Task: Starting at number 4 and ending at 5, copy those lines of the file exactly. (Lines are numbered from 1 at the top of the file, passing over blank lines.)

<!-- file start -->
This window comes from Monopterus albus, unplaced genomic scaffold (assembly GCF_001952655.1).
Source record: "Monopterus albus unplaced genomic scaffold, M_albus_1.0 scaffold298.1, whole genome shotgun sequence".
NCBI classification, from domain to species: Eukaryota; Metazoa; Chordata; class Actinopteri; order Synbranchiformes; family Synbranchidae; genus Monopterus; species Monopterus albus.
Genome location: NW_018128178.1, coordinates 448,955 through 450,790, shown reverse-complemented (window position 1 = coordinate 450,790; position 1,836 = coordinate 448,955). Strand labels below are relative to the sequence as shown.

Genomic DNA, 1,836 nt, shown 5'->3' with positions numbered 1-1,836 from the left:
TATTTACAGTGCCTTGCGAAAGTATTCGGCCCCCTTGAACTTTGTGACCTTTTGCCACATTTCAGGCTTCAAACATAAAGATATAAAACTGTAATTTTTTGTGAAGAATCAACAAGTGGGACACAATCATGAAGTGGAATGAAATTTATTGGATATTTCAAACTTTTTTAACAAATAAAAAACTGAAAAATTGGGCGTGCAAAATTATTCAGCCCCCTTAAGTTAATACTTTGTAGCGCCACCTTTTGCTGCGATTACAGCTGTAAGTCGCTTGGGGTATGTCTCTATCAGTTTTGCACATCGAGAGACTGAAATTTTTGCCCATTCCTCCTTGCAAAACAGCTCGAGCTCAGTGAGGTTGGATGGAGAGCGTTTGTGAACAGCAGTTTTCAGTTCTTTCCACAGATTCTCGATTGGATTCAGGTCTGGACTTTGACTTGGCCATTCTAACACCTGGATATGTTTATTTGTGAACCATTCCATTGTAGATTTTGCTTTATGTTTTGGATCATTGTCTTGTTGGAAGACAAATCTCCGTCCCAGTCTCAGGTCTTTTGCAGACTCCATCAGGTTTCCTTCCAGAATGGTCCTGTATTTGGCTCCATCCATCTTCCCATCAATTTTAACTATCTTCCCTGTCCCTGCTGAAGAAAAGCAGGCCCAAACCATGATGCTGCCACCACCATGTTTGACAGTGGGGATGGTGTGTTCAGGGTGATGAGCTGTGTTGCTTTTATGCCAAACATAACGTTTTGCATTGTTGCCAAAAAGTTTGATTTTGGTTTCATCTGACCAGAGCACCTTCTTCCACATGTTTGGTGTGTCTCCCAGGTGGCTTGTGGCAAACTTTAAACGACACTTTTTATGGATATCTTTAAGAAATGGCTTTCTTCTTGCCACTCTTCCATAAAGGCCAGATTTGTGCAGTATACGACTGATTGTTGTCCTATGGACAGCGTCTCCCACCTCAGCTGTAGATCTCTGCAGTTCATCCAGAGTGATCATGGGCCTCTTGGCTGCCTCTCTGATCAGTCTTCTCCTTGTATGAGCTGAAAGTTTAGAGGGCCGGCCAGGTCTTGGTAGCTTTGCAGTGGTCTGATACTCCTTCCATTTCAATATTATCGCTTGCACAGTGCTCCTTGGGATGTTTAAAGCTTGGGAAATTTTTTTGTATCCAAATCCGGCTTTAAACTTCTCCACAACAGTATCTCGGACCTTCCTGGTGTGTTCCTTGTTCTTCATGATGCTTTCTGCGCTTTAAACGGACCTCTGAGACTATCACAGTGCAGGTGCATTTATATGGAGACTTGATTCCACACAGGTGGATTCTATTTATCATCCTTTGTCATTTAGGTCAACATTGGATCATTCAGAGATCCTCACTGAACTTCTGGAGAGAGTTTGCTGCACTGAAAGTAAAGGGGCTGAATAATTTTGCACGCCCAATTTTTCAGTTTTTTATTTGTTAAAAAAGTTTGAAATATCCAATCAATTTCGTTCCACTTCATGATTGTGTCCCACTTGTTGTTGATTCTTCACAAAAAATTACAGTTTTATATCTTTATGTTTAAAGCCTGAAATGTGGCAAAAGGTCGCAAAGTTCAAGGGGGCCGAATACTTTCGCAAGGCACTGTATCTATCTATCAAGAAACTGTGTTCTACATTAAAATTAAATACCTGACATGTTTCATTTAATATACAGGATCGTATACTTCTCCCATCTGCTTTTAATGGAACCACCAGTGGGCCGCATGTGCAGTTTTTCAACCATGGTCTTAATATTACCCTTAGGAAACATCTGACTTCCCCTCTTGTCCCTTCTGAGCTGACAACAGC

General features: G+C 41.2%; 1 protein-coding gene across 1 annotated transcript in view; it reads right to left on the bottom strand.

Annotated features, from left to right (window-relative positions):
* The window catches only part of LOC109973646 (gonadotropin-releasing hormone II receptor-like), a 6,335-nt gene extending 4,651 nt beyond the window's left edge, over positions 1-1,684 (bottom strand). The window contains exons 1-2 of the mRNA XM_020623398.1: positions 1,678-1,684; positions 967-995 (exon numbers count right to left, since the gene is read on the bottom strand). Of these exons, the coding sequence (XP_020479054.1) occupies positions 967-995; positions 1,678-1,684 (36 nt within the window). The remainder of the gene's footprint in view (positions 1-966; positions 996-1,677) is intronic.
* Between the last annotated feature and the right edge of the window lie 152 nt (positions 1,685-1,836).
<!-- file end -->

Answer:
Genome location: NW_018128178.1, coordinates 448,955 through 450,790, shown reverse-complemented (window position 1 = coordinate 450,790; position 1,836 = coordinate 448,955). Strand labels below are relative to the sequence as shown.

Genomic DNA, 1,836 nt, shown 5'->3' with positions numbered 1-1,836 from the left: